Monday, November 3, 2008

News from the Fish Bowl


Even though Snuffles the Dragon and other otaku have been saying for years that there are no corelations between viewing habits and behavior, Lindsey Tanner with the Associated Press writes that a new study led by Anita Chandra has linked explicitly sexual television with higher pregnancy rates among women age 12 to 17.

Pregnancies were twice as common among those who said they watched such shows regularly, compared with teens who said they hardly ever saw them. There were more pregnancies among the oldest teens interviewed, but the rate of pregnancy remained consistent across all age groups among those who watched the racy programs. [more...]

Perhaps the most interesting (or at least irritating) sentence in the article is this one: "Shows that highlight only the positive aspects of sexual behavior without the risks can lead teens to have unprotected sex 'before they're ready to make responsible and informed decisions,' Chandra said." Is it just me, or does the AP get less unbiased every day? Perhaps while we're contemplating this study, we should ask why pregnancy isn't considered a positive aspect of sexual behavior. Perhaps we should also ask why in the world our seventeen-year-olds aren't ready to make responsible and informed decisions.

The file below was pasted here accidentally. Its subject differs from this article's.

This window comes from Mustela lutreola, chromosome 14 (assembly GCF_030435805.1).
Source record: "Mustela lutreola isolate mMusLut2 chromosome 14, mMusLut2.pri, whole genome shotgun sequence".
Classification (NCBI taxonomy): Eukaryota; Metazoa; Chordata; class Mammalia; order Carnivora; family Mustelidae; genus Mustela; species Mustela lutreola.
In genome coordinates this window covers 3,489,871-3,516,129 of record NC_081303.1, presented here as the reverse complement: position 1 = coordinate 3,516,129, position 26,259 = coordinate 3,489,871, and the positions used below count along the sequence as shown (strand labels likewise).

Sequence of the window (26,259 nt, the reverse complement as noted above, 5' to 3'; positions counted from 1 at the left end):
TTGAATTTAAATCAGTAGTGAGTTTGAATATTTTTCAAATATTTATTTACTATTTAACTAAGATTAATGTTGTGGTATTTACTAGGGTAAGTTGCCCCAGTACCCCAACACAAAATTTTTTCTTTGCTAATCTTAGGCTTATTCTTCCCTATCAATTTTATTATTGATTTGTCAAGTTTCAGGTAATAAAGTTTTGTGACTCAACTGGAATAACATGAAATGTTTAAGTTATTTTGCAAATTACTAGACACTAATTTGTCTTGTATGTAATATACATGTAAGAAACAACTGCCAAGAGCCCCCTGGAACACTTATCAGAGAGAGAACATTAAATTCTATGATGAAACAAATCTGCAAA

While we're on this subject, I remember that a few weeks ago, after a few beers, the Deej made a comment that I'm going to paraphrase here, partly because it's relevant, partly because it might be controversial, and partly because I want revenge for a private comment of mine that he posted earlier.